With the death toll rising rapidly in the battle between the Liberian Government and rebels for control of Monrovia, the African press is unimpressed with the pace of efforts to bring an end to the conflict.
"To the continent's discredit, Africa has reacted to the crisis with the customary speed of a snail," South Africa's Business Day comments.
"Instead of finding solutions, our leaders are bogged down in issues of process.
"In the Liberia case, Africa should be exhorting the leaders of west Africa to use their influences and leverage to prevent further violence by controlling their borders and not allowing the flow of weapons into the country."
Senegal's Le Soleil agrees. "It is as if the international community, but also the African community, were admitting their impotence and waiting for chaos in Liberia before they act," it laments.
It might appear difficult to interfere in a country's internal affairs, the paper reasons, "but between that and remaining passive observers of this tragedy, there are steps which could and should have been taken."
But Nigeria's Guardian is unhappy about that country's continued involvement in Liberian affairs.
"Two steps taken recently indicate unequivocally that Nigeria is once again spearheading a potentially costly initiative supposedly to bring peace to war-ravaged Liberia," it writes.
"The earlier intervention from 1990 to 1997," it reminds readers, "was a fiasco that resulted in huge losses in human and material terms.
"Nigeria should explore other ways in conjunction with Ecowas and other interested parties to bring peace to Liberia. Nigeria's human and material sacrifices are enough already", the paper says.
The Guardian is incensed by President Olusegun Obasanjo's offer of asylum in Nigeria to beleaguered Liberian President Charles Taylor.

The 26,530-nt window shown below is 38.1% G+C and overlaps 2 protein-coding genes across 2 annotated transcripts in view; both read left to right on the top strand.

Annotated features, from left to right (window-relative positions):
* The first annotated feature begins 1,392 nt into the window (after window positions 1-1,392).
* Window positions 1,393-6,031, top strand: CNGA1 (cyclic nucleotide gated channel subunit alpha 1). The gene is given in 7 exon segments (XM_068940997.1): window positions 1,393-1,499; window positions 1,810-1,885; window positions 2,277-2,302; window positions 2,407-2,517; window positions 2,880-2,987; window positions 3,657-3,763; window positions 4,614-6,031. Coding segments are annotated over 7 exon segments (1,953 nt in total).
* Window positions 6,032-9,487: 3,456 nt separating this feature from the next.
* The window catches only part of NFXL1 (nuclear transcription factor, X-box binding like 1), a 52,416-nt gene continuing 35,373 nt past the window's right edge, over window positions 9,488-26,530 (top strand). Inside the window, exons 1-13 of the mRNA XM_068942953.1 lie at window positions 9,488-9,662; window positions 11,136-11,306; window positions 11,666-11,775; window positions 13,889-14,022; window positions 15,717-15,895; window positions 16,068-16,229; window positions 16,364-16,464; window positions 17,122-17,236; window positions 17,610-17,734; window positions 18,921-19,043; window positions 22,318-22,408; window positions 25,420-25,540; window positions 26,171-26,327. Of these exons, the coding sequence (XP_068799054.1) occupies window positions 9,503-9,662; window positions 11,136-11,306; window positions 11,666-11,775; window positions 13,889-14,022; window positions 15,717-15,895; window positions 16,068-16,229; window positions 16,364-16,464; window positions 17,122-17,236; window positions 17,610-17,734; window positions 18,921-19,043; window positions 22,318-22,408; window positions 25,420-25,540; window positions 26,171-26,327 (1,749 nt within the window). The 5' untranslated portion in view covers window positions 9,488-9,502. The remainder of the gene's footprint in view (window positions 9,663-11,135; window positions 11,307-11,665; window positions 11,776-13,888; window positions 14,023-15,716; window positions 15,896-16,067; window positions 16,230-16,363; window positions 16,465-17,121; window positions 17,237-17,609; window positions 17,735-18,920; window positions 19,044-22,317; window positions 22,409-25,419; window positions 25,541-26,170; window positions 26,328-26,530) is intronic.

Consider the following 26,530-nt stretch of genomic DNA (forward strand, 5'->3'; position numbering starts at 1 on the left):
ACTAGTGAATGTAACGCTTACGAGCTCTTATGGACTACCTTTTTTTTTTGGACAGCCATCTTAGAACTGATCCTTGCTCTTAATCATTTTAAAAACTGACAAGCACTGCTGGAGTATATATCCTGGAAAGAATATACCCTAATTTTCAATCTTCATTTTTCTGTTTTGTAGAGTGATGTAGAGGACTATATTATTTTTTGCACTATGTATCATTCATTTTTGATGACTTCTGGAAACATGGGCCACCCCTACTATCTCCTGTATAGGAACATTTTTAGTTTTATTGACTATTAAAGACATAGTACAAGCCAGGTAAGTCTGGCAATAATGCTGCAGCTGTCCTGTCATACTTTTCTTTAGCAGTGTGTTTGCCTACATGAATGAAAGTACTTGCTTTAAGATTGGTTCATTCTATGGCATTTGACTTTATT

"Nigeria already has enough international problems to grapple with," the paper says. "These should not be compounded by providing a roof for Taylor."
Fraternite Matin in the Ivory Coast is also no fan of President Taylor.
"Taylor wants to stay to the bitter end. In spite of the war which is raging in Monrovia. In spite of the hospitality offered him by Obasanjo," it says.
"The old warrior is clinging on, leaving behind him a field of ruins," the paper says, adding that the consequences for the Liberian economy and people matter little to him: President Taylor wants to "cling on to power at any cost".
Cri du coeur
Further afield, Uganda's Monitor is not inclined to dwell on African shortcomings.
"What Africa needs is not endless aid, but respect," the paper says, "and an end to US- and European-sponsored conflicts that have ruined our various economies."
The conflicts in Liberia, Sierra Leone and Angola have "all been sponsored and nurtured by these so-called democrats".
"The oil struggles in Sudan and in the Horn of Africa are all foreign-sponsored. We want all these conflicts ended."
BBC Monitoring, based in Caversham in southern England, selects and translates information from radio, television, press, news agencies and the internet from 150 countries in more than 70 languages.